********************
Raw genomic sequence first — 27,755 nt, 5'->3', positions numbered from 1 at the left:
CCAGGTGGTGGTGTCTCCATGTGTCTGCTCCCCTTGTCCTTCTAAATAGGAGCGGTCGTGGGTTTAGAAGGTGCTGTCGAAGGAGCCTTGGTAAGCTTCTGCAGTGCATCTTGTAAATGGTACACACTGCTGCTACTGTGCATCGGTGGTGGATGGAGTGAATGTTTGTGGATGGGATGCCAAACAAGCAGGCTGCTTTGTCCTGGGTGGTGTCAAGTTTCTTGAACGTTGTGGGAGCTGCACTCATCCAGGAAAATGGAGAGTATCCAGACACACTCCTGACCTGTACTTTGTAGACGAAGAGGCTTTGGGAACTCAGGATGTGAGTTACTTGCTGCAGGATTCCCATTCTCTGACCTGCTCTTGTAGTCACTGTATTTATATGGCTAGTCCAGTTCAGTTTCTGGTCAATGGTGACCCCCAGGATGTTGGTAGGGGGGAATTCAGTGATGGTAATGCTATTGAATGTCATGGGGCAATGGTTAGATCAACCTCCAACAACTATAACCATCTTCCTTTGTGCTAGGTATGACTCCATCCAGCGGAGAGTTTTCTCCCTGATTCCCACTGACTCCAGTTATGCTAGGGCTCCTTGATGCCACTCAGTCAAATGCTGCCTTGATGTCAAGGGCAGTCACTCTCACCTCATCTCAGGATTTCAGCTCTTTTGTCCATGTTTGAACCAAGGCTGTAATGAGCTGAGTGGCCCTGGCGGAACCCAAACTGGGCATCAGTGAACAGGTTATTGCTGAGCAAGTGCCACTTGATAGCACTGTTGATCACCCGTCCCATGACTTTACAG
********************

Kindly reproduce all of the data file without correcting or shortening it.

Raw genomic sequence first — 27,755 nt, 5'->3', positions numbered from 1 at the left:
CCAGGTGGTGGTGTCTCCATGTGTCTGCTCCCCTTGTCCTTCTAAATAGGAGCGGTCGTGGGTTTAGAAGGTGCTGTCGAAGGAGCCTTGGTAAGCTTCTGCAGTGCATCTTGTAAATGGTACACACTGCTGCTACTGTGCATCGGTGGTGGATGGAGTGAATGTTTGTGGATGGGATGCCAAACAAGCAGGCTGCTTTGTCCTGGGTGGTGTCAAGTTTCTTGAACGTTGTGGGAGCTGCACTCATCCAGGAAAATGGAGAGTATCCAGACACACTCCTGACCTGTACTTTGTAGACGAAGAGGCTTTGGGAACTCAGGATGTGAGTTACTTGCTGCAGGATTCCCATTCTCTGACCTGCTCTTGTAGTCACTGTATTTATATGGCTAGTCCAGTTCAGTTTCTGGTCAATGGTGACCCCCAGGATGTTGGTAGGGGGGAATTCAGTGATGGTAATGCTATTGAATGTCATGGGGCAATGGTTAGATCAACCTCCAACAACTATAACCATCTTCCTTTGTGCTAGGTATGACTCCATCCAGCGGAGAGTTTTCTCCCTGATTCCCACTGACTCCAGTTATGCTAGGGCTCCTTGATGCCACTCAGTCAAATGCTGCCTTGATGTCAAGGGCAGTCACTCTCACCTCATCTCAGGATTTCAGCTCTTTTGTCCATGTTTGAACCAAGGCTGTAATGAGCTGAGTGGCCCTGGCGGAACCCAAACTGGGCATCAGTGAACAGGTTATTGCTGAGCAAGTGCCACTTGATAGCACTGTTGATCACCCGTCCCATGACTTTACAG